Tagged: cancerchemosurvivorlymphomaNon-Hodgkins Lymphoma


6th August 2013

Quote reblogged from Every story has two sides with 3 notes

IF I HAD MY LIFE TO LIVE OVER - by Erma Bombeck(written after she found out she was dying from cancer).

I would have gone to bed when I was sick instead of pretending the earth would go into a holding pattern if I weren’t there for the day.

I would have burned the pink candle sculpted like a rose before it melted in storage.

I would have talked less and listened more.

I would have invited friends over to dinner even if the carpet was stained, or the sofa faded.

I would have eaten the popcorn in the ‘good’ living room and worried much less about the dirt when someone wanted to light a fire in the fireplace.

I would have taken the time to listen to my grandfather ramble about his youth.

I would have shared more of the responsibility carried by my husband.

I would never have insisted the car windows be rolled up on a summer day because my hair had just been teased and sprayed.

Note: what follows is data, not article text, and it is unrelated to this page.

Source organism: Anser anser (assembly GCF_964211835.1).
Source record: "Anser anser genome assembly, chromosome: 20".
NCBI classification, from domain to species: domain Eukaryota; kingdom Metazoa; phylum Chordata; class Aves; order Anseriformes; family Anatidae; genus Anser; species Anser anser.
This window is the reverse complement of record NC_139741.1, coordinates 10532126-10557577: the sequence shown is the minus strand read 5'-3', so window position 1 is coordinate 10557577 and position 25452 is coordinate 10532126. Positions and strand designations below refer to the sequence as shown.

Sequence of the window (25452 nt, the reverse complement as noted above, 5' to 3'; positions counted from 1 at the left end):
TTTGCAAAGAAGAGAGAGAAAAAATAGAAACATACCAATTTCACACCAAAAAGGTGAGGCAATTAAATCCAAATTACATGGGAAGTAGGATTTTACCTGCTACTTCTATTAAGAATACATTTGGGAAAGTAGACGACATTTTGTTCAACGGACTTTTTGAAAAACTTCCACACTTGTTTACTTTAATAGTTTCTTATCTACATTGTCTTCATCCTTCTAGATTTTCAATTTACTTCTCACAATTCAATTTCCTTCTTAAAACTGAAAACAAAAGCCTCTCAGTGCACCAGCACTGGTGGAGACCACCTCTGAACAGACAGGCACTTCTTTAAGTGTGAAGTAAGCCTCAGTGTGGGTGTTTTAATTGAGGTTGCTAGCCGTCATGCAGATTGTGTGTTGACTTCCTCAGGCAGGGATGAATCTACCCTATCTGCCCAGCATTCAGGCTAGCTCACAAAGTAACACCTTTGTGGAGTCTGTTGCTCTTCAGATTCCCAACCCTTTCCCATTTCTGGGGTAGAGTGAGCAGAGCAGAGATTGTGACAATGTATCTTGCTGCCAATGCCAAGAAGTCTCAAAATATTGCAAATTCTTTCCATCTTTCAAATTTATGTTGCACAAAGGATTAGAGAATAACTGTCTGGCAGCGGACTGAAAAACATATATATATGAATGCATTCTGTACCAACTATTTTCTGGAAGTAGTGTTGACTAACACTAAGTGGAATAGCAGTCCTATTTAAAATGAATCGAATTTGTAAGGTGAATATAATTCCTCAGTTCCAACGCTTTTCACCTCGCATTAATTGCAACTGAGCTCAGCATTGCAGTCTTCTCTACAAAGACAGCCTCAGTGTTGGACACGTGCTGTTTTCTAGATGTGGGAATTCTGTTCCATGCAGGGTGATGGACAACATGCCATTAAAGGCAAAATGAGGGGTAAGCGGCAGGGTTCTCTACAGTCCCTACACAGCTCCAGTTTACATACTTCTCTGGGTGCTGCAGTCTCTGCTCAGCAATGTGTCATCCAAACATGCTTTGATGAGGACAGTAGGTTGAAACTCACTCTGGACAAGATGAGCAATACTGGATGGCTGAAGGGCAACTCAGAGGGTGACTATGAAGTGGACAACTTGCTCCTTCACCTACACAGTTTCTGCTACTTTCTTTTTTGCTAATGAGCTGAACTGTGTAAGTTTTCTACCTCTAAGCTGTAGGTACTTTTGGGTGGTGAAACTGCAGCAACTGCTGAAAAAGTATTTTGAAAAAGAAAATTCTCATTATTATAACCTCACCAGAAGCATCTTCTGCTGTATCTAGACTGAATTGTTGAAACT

I would have sat on the lawn with my grass stains.

I would have cried and laughed less while watching television and more while watching life.

I would never have bought anything just because it was practical, wouldn’t show soil, or was guaranteed to last a lifetime.

Instead of wishing away nine months of pregnancy, I’d have cherished every moment and realized that the wonderment growing inside me was the only chance in life to assist God in a miracle.

When my kids kissed me impetuously, I would never have said, “Later. Now go get washed up for dinner.” There would have been more “I love you’s.” More “I’m sorry’s.”

But mostly, given another shot at life, I would seize every minute…look at it and really see it .. live it .and never give it back. Stop sweating the small stuff.

Don’t worry about who doesn’t like you, who has more, or who’s doing what.

Instead, let’s cherish the relationships we have with those who do love us.